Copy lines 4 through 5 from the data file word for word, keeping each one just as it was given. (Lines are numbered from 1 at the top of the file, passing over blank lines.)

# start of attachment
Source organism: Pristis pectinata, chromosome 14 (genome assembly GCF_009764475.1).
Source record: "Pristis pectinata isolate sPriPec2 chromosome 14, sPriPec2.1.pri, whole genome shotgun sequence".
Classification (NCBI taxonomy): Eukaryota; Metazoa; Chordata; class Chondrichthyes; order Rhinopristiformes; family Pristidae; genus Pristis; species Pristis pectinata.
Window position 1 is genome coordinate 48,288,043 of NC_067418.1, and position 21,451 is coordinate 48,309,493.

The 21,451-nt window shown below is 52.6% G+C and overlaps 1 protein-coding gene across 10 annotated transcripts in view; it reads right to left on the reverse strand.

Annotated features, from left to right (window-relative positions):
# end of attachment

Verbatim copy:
Window position 1 is genome coordinate 48,288,043 of NC_067418.1, and position 21,451 is coordinate 48,309,493.

The 21,451-nt window shown below is 52.6% G+C and overlaps 1 protein-coding gene across 10 annotated transcripts in view; it reads right to left on the reverse strand.